Pictures, pictures, pictures.
Children. Smiling. Happy. Alive. Each wearing a costume somehow cuter than the next. I found myself pausing on some pictures a little, or a lot, longer than others.
The same ones always make my heart stop beating for a second too long. Those of the ‘Shadow Children’ – kids who are nearly the same age you would and should be, if asshole cancer didn’t murder you. There are five ‘Shadow Children’ who regularly appear on my Facebook feed. Once upon a time, I had to keep their parents ‘hidden’ from my feed. Seeing them, particularly because it was always in an unexpected fashion, was far too painful. One by one, I’ve somehow ‘unhidden’ their parents again…except for one. And that’s because, among other all-too-similar circumstances, she was born just three days before you. I purposely go to her Mommy’s page to look at her when I’m feeling really strong – but more often when I’m feeling really, really desperate to know what you’d be doing, how big you’d be, things you may like, etc. Now a days I find myself staring longingly at the photos of your ‘Shadow Children’. My focus always lingers on their eyes. As I silently beg them to tell me if they see you anywhere. If they know where you went. If they can help me find you. Alas, they cannot. However, I am relieved to report they are all healthy and happy. They appear especially happy this morning, because they participated in a time-honored Halloween tradition of Trick or Treat over the weekend. The lucky itty-bits are still high on sugar.
Speaking of Trick or Treat, I haven’t been brave enough to stand at our front door to hand out candy and wistfully watch child after child skip away, only to close the door and retreat into our home which sits unnaturally quiet and eerily empty. The last few years I’ve made sure to be out of the house when the mobs of adorable, innocent children come a knockin’. This afternoon, I made plans to have lunch and then head to the mall with Nana. When she pulled into our neighborhood to drop me off, a parade of kids in costumes passed in front of her car. I suddenly realized I had the Trick or Treat times wrong; I arrived home an hour too soon. In a panic, I told Nana there were a few things at Target I needed to get. So she whisked me off to Target, where I ambled up and down the aisles until the coast was clear.
I strongly feel like kid-centered holidays should come with a disclaimer, a reminder, a warning to the non-bereaved. For example, Halloween should be prefaced by any combination of creative PSAs which could air on the radio, tv commercials, shit…through ads on Facebook: “Parents, this Halloween take time to consider that some of those doors on which your adorable (blonde haired, blue-eyed, two and a half year old boy) will knock, house heart-broken people. People who desperately want to be parents, and have cried countless tears over their failed attempts to become someone’s mom or dad. People who are moms and dads, but their child cannot go trick-or-treating, or wear super-hero costumes while posing for super-cute pictures. Because their child is dead.”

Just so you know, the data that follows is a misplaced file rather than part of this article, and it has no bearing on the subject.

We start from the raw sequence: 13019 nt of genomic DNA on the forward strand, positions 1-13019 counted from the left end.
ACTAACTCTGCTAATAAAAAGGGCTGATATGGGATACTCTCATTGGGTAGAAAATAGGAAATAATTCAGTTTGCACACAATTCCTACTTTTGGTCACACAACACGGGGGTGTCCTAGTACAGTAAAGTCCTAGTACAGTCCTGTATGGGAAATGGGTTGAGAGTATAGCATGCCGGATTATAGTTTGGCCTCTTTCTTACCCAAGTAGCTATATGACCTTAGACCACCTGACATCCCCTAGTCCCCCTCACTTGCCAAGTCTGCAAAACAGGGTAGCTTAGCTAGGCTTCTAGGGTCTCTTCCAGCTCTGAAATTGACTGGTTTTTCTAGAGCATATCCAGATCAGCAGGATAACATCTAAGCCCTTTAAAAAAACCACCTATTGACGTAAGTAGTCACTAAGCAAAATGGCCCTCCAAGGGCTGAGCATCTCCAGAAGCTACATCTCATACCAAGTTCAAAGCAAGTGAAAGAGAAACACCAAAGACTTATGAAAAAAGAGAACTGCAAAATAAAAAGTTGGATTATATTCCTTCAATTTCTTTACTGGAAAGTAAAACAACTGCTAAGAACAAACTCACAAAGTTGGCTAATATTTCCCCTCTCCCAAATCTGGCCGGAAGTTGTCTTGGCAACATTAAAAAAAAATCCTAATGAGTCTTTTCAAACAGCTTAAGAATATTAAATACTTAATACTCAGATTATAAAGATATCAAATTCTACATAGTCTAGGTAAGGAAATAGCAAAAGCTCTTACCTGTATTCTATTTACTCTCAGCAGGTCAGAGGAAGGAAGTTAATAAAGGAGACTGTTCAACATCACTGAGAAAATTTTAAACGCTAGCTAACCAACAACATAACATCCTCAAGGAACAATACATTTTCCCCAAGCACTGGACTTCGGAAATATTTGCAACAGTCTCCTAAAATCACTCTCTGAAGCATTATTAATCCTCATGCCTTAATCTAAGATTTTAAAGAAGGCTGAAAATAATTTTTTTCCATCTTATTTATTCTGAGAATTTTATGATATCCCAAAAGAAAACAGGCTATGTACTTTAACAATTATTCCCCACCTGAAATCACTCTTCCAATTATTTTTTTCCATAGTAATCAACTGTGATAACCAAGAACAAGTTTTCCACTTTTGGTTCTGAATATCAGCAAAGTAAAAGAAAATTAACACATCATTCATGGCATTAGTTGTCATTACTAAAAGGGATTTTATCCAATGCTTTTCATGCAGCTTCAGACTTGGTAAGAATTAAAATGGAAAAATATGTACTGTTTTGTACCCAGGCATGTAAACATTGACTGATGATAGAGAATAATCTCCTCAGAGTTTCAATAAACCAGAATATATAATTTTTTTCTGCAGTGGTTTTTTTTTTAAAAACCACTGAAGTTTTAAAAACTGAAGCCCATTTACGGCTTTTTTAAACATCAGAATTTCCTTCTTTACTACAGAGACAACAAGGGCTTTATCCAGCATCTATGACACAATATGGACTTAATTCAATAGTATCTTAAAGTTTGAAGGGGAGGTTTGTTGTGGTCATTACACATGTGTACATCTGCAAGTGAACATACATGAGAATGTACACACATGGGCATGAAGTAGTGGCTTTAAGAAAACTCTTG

The morning after a ‘holiday’, particularly the ones which are largely child-oriented, is almost harder than the actual day itself. Because our world is connected by social media. Social media – at which like a car wreck, I can’t help but looking. Post after post reminds me that I’ll never know what you would’ve wanted to dress up as this year. And I’ll forever wonder, at just two and a half, how many houses you’d have walked to, and how many you’d have opted for a ride in the wagon to make it a little further…before ultimately becoming too tuckered out to last any longer. I’ll never know if you would’ve proudly proclaimed some adorably mixed-up version of, “Trick or Treat!”, or if you’d have gotten an unexpected case of stage-freight, and froze – with your pumpkin clasped in your outstretched hand, hopeful to get a mini Snickers bar anyway.
I’m willing to bet I wasn’t the only Momma left wondering this morning. I know of far too many Moms who wonder what it would’ve been like to have had the privilege to walk their own little girl or boy through the neighborhood, and hear how cute they look in their costumes. I imagine they scrolled through their Facebook feeds today, and with tear-blurred vision stared into the eyes of the ‘Shadow Children’, as they mourned their child whose picture they should be uploading.
Parents who don’t belong to the worst-club-ever don’t know the thousands of tortures, just like this, which exist in our (new) worlds. Only a bereaved parent knows of the sucker punch which waits around every corner. No matter how cautiously you turn the bend, no matter how meticulously you scan the surroundings – there is no preparing for the blow. Although there isn’t a day that goes by that we need ‘reminding’ of what we’ve lost – some days all it takes to surmise the magnitude of what we’ve lost…is a picture.
Many people think that grief is some sort of “process”, which has an end. Trust me when I tell you, it doesn’t. Because every single day, for the rest of my life – there will be a morning after…filled only with shadows of you.
Brush your teeth and hop into bed.
Stay with me Sweet Boy,
P.S. You’ll always be my little Boo! (Sorry. Momma couldn’t help herself. Look at that. Even when I’m sad, I’m still funny.)